This course focuses on nature where we live. It examines current trends in land use in the United States and elsewhere and contemplates whether or not planning for sustainability is desirable and possible.
ENST/GEOG 325: Nature, Wealth, and Power (A Seminar in Political Ecology)
Images of nature often shape how we view the world—particularly those places imagined as remote or exotic. Scenes that may come to mind include lush tropical rainforests, high cascading waterfalls, gorillas in the mist, elephants on the savanna, or vibrant coral reefs. Even when we’ve had the opportunity to visit distant places, we often see the sites that match the idyllic images engraved on postcards and projected on web pages.
At the same time, we hear of problems in the world that seem to defy resolution such as climate change, poverty, deforestation, food shortages, violent conflicts, and water scarcity. As host to many of our ongoing global challenges, nature is less an idyllic scene and more a contested terrain tied to the production of wealth and power. From this perspective we see nature as increasingly transformed by a wide spectrum of human production and consumption activities enmeshed within interconnected global economies.
A key question that emerges in this context is: Despite continuous growth, technological innovation, and wealth creation, why have human societies failed to overcome or eliminate poverty and environmental degradation? On one hand, we tend to assume that production and consumption—what most call development—will lead to improvements that allow humans and our supporting environments to prosper. And yet, careful examination of how development has unfolded in specific places over time leads to a more complicated picture in which processes of change that we think of as progress have produced differentiated outcomes that have favored some but not others (including nature).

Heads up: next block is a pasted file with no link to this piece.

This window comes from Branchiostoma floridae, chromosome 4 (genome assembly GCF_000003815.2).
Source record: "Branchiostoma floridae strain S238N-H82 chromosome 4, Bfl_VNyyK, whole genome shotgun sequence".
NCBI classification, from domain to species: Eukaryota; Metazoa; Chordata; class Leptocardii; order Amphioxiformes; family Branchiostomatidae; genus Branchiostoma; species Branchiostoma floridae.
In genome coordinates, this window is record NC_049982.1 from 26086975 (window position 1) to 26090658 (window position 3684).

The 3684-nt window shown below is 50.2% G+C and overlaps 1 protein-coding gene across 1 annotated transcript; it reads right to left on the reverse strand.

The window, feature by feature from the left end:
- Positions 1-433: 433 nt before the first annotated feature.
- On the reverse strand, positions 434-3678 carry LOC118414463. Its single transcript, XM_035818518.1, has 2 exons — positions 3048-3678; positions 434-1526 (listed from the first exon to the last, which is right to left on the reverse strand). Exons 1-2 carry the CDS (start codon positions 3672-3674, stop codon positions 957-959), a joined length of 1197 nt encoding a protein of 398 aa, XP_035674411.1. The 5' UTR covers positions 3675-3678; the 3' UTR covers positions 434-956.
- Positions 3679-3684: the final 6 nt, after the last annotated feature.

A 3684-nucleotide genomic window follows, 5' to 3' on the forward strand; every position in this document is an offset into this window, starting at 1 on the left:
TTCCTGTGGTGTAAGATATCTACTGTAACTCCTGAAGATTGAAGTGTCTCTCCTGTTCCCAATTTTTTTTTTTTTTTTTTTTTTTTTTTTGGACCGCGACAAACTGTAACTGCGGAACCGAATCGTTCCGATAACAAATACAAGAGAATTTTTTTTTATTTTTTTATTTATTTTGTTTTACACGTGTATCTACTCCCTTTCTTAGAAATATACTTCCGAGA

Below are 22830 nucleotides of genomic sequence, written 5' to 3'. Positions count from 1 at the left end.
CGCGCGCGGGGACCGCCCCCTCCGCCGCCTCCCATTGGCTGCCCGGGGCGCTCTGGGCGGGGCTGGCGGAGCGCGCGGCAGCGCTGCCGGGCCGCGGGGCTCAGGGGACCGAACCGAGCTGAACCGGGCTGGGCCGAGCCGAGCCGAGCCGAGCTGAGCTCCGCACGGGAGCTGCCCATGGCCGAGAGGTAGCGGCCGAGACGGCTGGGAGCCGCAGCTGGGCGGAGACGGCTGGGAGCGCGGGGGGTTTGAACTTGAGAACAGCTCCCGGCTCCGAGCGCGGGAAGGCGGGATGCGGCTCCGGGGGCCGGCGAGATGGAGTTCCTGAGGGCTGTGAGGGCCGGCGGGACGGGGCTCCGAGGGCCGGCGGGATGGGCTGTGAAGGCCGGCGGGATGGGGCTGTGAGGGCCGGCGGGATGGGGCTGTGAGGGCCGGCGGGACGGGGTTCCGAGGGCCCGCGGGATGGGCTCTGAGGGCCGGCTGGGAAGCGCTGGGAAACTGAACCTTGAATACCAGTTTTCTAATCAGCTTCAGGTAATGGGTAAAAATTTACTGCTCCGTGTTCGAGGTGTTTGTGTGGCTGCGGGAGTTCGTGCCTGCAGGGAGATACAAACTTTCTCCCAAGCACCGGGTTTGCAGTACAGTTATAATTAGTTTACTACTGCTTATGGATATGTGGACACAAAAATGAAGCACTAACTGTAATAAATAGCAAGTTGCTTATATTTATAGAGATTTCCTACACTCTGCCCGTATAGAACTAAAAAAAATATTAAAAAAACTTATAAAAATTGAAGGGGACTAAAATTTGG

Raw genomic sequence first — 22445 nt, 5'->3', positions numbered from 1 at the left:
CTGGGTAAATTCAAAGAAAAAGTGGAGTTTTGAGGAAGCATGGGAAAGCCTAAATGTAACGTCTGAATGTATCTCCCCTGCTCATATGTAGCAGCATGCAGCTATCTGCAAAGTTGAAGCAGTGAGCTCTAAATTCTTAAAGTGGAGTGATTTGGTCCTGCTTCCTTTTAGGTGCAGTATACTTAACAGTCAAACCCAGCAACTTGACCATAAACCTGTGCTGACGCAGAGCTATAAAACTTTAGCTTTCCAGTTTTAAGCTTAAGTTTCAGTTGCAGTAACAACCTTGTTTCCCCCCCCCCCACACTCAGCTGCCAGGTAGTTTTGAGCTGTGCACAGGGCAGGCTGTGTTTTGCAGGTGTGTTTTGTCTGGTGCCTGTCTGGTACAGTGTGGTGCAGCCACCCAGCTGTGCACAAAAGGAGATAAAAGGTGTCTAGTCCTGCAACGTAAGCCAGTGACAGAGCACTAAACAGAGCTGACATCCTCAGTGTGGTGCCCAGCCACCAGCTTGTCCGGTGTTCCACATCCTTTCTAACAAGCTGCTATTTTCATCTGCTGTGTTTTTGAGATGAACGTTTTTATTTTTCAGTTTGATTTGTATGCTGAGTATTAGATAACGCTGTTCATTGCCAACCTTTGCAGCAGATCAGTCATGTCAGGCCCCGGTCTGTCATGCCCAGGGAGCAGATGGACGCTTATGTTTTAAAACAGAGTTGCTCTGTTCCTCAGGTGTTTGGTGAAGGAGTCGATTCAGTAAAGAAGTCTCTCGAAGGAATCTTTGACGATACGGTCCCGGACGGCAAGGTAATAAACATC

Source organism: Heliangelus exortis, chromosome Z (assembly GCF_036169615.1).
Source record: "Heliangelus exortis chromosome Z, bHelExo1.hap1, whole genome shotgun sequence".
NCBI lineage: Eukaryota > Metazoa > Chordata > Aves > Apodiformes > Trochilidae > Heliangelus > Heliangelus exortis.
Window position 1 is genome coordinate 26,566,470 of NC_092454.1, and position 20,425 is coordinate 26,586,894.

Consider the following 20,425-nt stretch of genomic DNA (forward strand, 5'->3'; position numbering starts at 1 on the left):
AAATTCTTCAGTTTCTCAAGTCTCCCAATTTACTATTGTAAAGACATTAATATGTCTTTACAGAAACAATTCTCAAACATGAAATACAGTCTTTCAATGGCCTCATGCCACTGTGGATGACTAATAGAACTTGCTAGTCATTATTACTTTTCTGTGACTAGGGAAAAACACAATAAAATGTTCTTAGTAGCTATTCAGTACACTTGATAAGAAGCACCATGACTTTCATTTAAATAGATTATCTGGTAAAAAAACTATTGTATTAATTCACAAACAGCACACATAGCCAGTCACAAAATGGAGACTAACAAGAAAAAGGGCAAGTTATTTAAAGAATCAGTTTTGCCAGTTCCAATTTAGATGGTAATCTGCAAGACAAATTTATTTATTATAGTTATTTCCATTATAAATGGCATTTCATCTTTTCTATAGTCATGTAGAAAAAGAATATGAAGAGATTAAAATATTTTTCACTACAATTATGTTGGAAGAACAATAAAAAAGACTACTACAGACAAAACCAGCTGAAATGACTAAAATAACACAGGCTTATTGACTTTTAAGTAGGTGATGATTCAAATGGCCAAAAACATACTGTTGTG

On another hand, to a significant extent, modern environmentalism and related social movements emerged around the 1960s to counter and reverse the social and environmental degradation produced by 20th century economic growth and development. In this regard, we could pose a second question: Despite policy reforms and successful environmental protection/restoration efforts, why has environmentalism (what we will call conservation) failed to stem the tide of environmental decline?
This course addresses these two questions head-on drawing insights from political ecology. Political ecology is a sub-field of human geography and cultural anthropology that explores the political, economic, institutional, and historical dimensions of environmental and social change. Political ecology examines interrelated environmental and social problems contextually, tracing processes of change over time and across spatial scales (e.g., local, national, global). Situating our work in relation to critiques of development and conservation, the course explores issues such as trafficking in endangered species, tropical deforestation, modern food production, global solid waste trading, water privatization, and protected areas.